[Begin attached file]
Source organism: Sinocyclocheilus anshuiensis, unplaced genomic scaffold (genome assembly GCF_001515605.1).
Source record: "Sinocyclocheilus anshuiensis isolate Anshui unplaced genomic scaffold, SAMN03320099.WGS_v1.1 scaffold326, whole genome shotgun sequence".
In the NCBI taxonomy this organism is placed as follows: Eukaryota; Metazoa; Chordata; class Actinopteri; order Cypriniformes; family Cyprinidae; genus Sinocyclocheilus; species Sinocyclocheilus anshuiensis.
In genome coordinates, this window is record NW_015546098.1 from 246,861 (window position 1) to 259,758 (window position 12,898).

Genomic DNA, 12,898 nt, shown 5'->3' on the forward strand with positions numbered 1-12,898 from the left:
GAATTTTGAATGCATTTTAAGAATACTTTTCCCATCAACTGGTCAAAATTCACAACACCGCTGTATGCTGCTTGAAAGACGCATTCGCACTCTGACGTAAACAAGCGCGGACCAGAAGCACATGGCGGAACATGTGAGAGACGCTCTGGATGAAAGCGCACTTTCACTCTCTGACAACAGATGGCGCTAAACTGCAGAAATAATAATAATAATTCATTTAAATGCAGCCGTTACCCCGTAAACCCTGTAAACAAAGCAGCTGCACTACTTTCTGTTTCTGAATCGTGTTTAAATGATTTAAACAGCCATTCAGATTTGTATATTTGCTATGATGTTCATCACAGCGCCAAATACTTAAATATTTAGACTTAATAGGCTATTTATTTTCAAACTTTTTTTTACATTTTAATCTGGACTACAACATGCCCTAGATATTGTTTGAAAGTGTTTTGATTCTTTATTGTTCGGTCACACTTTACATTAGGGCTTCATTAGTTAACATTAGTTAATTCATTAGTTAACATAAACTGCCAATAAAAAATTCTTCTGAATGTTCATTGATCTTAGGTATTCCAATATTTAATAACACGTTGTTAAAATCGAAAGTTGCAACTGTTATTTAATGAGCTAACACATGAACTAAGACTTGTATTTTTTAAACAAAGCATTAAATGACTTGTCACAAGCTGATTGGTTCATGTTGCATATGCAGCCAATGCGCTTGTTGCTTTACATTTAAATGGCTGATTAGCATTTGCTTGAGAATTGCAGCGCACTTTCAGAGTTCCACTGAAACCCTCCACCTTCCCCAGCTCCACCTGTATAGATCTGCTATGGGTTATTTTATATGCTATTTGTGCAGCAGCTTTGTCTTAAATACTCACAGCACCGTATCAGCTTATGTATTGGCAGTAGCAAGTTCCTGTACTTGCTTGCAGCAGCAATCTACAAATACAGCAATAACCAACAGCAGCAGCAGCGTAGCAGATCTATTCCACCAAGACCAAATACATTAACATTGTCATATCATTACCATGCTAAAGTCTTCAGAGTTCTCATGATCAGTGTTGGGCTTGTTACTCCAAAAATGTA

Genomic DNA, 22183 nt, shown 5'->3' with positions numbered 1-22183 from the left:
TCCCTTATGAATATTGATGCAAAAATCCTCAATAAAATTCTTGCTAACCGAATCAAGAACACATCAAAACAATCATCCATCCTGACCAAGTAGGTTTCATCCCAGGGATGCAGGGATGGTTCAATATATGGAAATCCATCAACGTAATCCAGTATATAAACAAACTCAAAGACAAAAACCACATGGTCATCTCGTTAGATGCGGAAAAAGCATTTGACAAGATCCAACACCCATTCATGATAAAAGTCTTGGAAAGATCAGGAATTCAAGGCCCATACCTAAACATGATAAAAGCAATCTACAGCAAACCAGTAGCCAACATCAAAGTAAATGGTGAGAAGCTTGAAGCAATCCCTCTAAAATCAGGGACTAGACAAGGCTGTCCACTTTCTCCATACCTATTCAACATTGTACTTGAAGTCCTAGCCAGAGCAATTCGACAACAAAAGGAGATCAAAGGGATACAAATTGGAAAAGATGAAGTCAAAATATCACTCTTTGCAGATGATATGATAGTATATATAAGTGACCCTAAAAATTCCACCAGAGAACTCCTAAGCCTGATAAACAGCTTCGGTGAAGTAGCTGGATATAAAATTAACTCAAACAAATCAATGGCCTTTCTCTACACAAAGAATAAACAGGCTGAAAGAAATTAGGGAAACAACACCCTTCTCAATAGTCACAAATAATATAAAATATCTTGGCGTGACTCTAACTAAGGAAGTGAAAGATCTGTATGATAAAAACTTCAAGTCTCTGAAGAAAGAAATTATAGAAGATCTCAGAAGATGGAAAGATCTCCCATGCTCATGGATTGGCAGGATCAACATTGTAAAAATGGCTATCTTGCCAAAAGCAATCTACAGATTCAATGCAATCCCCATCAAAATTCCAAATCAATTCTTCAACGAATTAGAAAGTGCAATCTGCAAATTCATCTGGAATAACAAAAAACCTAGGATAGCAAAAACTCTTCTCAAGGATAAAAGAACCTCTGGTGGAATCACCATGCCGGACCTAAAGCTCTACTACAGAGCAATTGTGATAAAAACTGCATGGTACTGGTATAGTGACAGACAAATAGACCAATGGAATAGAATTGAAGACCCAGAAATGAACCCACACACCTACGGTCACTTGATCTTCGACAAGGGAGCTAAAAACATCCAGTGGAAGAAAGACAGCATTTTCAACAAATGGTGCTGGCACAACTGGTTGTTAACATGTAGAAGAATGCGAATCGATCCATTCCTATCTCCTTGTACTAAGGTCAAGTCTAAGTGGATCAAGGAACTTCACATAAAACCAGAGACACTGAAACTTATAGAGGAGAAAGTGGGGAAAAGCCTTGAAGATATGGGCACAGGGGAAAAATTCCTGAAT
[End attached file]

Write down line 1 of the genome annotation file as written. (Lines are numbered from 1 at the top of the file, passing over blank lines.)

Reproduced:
Source organism: Sinocyclocheilus anshuiensis, unplaced genomic scaffold (genome assembly GCF_001515605.1).